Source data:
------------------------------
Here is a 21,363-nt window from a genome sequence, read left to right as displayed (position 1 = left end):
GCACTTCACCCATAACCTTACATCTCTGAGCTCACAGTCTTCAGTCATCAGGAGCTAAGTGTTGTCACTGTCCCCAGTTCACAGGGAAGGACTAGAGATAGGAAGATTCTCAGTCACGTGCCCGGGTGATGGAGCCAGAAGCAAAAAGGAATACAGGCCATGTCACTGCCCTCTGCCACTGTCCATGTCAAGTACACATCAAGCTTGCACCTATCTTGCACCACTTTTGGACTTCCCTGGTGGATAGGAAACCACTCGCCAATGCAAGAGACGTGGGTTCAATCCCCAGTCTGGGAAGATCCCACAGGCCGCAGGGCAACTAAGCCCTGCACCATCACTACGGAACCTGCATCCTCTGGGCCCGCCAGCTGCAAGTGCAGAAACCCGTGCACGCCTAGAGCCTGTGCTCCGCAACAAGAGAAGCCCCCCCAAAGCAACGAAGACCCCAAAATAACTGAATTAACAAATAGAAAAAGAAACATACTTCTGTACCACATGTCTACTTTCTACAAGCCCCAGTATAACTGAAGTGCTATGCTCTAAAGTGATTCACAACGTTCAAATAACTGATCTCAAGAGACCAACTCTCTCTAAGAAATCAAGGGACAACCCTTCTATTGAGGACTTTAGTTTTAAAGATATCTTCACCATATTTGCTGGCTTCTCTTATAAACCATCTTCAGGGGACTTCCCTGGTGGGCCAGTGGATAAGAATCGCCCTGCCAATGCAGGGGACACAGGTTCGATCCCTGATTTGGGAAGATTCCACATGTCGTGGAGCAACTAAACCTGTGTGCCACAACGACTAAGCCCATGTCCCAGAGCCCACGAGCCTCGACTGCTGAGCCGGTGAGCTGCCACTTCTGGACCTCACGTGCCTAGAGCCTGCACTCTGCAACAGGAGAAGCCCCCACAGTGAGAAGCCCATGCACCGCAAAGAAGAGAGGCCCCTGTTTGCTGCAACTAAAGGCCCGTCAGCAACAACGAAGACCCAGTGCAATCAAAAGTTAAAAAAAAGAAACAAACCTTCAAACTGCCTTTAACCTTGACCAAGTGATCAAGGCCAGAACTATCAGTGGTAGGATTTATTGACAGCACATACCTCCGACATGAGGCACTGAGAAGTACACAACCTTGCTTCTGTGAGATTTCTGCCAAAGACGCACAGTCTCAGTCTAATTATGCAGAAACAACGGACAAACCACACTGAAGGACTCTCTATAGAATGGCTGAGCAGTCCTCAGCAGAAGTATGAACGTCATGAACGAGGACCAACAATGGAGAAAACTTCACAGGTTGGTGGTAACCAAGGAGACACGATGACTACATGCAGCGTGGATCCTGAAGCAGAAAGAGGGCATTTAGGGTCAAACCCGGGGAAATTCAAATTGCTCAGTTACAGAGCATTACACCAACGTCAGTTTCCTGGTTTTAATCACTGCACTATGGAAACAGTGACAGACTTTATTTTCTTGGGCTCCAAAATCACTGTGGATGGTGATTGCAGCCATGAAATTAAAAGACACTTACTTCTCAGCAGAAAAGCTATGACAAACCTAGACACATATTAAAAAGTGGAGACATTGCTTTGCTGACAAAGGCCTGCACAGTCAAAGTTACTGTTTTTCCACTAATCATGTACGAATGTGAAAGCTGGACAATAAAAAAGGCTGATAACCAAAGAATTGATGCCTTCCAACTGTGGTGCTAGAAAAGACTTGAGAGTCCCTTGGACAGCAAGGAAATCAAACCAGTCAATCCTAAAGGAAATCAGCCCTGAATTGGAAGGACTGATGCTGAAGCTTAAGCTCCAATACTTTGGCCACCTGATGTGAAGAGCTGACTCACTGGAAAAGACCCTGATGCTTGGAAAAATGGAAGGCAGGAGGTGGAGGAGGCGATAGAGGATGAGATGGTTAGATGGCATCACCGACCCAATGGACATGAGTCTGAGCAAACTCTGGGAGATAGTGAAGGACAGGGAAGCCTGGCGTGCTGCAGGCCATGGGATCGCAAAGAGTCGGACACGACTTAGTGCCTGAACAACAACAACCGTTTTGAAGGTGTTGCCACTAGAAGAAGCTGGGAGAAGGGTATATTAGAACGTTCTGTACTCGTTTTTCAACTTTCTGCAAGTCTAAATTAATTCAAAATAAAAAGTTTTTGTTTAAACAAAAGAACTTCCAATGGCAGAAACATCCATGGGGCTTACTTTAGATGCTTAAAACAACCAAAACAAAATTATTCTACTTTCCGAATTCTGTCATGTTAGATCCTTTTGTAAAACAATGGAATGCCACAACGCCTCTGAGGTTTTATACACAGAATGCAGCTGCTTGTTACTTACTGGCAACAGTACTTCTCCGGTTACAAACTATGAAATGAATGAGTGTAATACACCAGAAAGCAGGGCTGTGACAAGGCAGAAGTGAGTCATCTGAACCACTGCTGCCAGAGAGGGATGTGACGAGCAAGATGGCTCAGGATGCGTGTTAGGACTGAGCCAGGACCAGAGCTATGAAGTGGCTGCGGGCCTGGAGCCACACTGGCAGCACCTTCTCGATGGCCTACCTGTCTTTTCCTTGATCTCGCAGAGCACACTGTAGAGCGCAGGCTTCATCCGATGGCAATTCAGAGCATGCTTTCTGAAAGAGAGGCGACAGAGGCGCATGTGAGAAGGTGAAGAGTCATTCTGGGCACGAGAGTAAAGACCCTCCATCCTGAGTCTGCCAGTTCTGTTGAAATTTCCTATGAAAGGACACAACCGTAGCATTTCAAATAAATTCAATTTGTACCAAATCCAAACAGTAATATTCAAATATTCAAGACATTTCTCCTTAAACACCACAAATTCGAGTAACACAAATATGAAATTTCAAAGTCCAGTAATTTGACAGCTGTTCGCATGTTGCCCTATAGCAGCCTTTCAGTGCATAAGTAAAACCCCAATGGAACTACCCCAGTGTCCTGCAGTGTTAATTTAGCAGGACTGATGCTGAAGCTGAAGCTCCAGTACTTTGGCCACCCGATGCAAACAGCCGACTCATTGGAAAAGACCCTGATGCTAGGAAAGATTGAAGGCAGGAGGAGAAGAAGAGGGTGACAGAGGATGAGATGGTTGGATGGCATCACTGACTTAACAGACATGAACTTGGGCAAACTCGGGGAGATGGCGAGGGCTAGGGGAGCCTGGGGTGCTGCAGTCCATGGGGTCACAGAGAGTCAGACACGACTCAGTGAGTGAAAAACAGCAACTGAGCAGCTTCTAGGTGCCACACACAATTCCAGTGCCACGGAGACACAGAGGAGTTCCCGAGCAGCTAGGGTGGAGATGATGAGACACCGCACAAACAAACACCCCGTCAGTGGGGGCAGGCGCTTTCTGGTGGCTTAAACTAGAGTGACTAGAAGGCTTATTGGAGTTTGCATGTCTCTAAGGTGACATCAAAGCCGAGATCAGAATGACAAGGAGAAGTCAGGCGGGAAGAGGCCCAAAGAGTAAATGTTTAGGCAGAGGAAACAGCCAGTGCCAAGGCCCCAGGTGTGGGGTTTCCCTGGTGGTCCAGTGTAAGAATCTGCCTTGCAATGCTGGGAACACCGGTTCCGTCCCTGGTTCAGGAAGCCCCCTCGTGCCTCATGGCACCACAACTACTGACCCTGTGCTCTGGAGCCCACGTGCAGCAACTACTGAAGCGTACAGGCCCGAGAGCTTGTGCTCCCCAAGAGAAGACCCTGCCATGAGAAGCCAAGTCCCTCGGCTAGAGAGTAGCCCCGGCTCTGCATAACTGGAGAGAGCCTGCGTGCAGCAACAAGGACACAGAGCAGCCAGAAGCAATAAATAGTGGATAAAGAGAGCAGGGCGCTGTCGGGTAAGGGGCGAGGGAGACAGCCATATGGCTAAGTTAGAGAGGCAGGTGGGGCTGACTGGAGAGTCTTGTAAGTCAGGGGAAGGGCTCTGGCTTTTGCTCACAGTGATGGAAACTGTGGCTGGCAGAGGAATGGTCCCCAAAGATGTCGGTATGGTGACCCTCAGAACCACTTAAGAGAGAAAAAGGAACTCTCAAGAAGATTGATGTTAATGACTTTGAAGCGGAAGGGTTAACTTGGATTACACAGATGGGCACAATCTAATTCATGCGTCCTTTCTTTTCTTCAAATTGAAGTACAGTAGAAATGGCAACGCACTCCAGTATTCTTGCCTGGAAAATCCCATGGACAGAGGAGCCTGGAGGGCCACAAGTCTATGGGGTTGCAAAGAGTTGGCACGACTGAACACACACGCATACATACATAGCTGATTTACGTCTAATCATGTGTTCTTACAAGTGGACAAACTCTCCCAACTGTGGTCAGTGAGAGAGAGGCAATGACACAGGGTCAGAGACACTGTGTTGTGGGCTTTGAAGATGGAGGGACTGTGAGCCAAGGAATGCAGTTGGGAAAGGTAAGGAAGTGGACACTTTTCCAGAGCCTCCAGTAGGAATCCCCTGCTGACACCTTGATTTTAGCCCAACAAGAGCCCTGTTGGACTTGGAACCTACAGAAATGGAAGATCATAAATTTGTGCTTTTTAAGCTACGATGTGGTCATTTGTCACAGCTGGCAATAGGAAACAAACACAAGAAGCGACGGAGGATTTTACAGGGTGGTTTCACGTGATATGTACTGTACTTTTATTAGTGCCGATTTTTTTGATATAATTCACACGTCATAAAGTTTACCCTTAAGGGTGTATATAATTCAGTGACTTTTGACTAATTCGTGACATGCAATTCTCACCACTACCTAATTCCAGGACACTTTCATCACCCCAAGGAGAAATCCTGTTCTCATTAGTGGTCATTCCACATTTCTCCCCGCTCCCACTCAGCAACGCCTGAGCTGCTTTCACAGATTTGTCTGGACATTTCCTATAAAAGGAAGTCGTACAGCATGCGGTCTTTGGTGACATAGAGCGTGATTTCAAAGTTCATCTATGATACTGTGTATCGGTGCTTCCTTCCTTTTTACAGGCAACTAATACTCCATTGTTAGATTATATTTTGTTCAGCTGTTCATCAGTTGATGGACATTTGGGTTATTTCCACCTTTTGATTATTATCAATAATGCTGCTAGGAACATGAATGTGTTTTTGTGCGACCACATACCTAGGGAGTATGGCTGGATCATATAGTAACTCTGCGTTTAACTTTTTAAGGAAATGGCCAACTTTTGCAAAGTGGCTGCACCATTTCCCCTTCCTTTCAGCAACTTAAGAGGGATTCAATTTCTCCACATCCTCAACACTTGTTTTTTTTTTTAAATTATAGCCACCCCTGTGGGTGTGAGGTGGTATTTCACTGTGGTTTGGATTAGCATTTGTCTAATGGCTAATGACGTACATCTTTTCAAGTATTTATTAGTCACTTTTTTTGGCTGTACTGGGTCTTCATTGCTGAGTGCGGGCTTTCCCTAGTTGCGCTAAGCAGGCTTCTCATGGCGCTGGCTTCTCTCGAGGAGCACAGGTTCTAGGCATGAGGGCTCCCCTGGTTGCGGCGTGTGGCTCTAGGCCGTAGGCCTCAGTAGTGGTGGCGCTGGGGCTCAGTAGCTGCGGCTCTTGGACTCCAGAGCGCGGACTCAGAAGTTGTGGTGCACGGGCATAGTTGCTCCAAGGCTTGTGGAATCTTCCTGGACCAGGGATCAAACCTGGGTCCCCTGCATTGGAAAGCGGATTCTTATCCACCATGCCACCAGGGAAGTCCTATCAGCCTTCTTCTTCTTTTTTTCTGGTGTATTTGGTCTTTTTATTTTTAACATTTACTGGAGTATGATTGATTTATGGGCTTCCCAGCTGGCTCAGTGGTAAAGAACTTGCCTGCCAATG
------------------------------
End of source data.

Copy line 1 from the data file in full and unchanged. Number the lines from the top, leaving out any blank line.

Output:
Here is a 21,363-nt window from a genome sequence, read left to right as displayed (position 1 = left end):